Nearly three months since her evacuation from Kabul, freelance Current Time journalist, Liza Karimi, formerly based in Afghanistan, shared details of her urgent departure and why she has lost hope for family and friends left behind.
Covering topics ranging from female police officers to terrorism, Karimi, a Russian-speaking Afghan, worked for several years for Current Time TV out of the Afghan capital. Thanking viewers for their multiple inquiries about her welfare, she spoke with Current Time Asia on November 15.
After the Taliban’s August 15, 2021 takeover of Kabul, Karimi recorded Russian-language audio diaries from the city’s streets and international airport that gave Current Time viewers firsthand exposure to the tumult of Afghanistan amidst the fundamentalist Islamist group’s return to power for the first time in nearly 20 years.
Unknown men threatened to have the Taliban detain Karimi when she persisted in reporting. Afghanistan’s ultra-conservative new rulers discourage independent female Afghan journalists from working in media.
Since the Taliban’s return to power, 11 regulations on what constitutes suitable journalism “are suffocating media freedom” in the country, the New-York-City-based Human Rights Watch reported on October 1. The Taliban denies any abrogation of journalists’ rights, but HRW reported 32 detentions of journalists since August 15. Most of the detentions were temporary.
Until the Taliban entered the Afghan capital, a hope had persisted that “the situation would somehow improve” or that the group might govern Afghanistan differently from their harsh rule in the 1990s, Karimi recollected.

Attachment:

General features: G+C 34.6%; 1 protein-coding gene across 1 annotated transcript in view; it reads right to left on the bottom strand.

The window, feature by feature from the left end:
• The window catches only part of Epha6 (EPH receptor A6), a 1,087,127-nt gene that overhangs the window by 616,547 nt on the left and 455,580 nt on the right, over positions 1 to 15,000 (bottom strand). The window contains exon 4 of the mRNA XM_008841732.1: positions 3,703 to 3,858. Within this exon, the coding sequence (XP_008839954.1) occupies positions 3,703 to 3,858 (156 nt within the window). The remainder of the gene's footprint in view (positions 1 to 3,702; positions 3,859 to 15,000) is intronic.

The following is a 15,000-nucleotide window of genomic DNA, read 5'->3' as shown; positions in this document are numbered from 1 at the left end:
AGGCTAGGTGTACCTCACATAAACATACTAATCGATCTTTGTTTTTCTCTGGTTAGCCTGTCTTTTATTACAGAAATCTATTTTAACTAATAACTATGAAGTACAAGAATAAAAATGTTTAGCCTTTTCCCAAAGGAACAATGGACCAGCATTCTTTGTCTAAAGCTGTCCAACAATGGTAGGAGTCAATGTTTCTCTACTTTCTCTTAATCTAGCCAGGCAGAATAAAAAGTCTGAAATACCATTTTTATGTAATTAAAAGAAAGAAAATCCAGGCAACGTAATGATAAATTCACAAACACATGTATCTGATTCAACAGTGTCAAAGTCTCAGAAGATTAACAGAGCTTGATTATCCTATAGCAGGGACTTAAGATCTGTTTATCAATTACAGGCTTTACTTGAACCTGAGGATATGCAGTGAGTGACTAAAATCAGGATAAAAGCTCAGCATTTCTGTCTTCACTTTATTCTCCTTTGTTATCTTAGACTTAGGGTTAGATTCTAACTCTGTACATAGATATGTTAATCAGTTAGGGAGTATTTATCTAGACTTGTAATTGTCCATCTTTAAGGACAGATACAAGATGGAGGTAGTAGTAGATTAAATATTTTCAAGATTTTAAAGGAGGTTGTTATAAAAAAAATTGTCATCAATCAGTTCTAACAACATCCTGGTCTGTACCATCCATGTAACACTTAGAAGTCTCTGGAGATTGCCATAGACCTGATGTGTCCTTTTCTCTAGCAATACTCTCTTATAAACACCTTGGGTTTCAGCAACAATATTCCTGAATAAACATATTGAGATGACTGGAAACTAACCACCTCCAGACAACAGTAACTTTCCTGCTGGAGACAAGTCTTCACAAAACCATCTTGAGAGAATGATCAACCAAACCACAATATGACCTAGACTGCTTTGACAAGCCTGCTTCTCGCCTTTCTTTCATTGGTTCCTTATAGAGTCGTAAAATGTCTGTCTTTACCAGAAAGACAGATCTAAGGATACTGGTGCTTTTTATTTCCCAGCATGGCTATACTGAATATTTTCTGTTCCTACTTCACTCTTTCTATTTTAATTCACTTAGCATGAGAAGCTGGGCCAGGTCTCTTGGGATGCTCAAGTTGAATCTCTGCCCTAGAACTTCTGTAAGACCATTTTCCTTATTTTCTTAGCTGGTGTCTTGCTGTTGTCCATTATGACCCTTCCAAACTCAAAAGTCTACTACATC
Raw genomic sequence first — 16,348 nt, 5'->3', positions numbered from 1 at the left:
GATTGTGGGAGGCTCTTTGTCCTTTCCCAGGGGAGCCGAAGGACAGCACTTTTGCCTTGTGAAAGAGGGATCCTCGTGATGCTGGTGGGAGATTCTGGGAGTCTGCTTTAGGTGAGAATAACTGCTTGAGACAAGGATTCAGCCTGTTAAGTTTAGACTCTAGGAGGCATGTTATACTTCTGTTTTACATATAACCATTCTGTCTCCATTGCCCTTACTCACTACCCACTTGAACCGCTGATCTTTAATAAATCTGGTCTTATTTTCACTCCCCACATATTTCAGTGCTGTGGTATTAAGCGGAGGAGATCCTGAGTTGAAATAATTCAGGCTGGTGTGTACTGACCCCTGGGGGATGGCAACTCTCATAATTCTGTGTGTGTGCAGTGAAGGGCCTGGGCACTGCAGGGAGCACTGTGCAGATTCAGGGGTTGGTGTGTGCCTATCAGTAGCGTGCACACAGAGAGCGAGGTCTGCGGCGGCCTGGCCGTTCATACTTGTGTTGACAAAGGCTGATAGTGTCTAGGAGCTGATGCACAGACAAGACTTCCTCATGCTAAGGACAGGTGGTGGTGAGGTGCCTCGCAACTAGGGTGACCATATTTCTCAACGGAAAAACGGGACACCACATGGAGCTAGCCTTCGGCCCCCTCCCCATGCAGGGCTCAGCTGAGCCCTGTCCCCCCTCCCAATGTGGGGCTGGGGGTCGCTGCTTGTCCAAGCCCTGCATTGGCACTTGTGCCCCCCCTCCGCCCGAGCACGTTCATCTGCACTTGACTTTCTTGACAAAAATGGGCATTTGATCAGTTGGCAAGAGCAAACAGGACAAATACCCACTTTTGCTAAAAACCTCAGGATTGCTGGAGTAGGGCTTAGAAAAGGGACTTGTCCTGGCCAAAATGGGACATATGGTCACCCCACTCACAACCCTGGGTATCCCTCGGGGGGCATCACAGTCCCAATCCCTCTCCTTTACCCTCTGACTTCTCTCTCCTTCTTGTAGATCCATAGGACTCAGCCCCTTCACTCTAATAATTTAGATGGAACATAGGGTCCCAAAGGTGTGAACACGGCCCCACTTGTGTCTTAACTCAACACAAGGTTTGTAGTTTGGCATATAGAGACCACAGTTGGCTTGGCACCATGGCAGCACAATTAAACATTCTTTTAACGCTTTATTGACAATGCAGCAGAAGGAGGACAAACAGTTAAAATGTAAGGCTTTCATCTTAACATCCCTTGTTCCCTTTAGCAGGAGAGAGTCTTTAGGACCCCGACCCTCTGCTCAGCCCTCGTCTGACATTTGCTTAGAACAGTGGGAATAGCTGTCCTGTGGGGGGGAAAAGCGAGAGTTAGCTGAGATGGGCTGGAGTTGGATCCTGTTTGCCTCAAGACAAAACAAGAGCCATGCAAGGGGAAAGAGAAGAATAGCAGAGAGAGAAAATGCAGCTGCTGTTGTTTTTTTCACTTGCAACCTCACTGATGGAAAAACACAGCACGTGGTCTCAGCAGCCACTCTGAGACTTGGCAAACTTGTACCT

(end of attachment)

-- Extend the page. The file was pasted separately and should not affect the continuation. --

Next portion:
Yet news of the Taliban’s capture of Kabul and the sight of them through her windows hit as an “enormous” and “terrible shock,” she said.
“But along with the fact that we were afraid they could kill us, the most awful thing was feeling like aliens in our own home, in our own country, in our own city where we grew up,” she said.
“You know, it’s as hard as if you’ve lost your own home,” she continued. “A person who has really lost everything at some point can feel this.”
Thousands of Afghans gathered daily at the Kabul International Airport in hopes of somehow securing seats on an evacuation flight as international troops withdrew. Recollections of the pandemonium, including the cries of pregnant women and of mothers yelling that their children could not breathe amidst the crush, still come to her dreams, Karimi said.
“I felt that these people all around you think that death is everywhere. And I feel awful when I remember these moments.”
To date, tens of thousands of Afghans are believed to have left the country, now facing a famine that the World Food Programme predicts could affect up to 22.8 million people, some 58 percent of Afghanistan’s total official population.
Through Karimi secured an evacuation flight to France in late August, her family, including her 79-year-old father, remained behind. Two days of intensive attempts to secure permission for her father to leave on an evacuation flight with her failed, the journalist said.
From those relatives and friends still in Afghanistan comes news that the “situation has very strongly changed,” she commented.
“There’s no food, no money, nothing with which to feed a family,” Karimi said. All my relatives, my close friends, are living through such a trauma. Sometimes, when you talk with them, you just don’t know what to say to them. You try to give them hope, but you yourself feel that there’s not any hope for them.”
Each day, she said, her friends, particularly females, still ask the question that has pursued Afghans ever since the Talibans’ arrival: “How to leave Afghanistan?”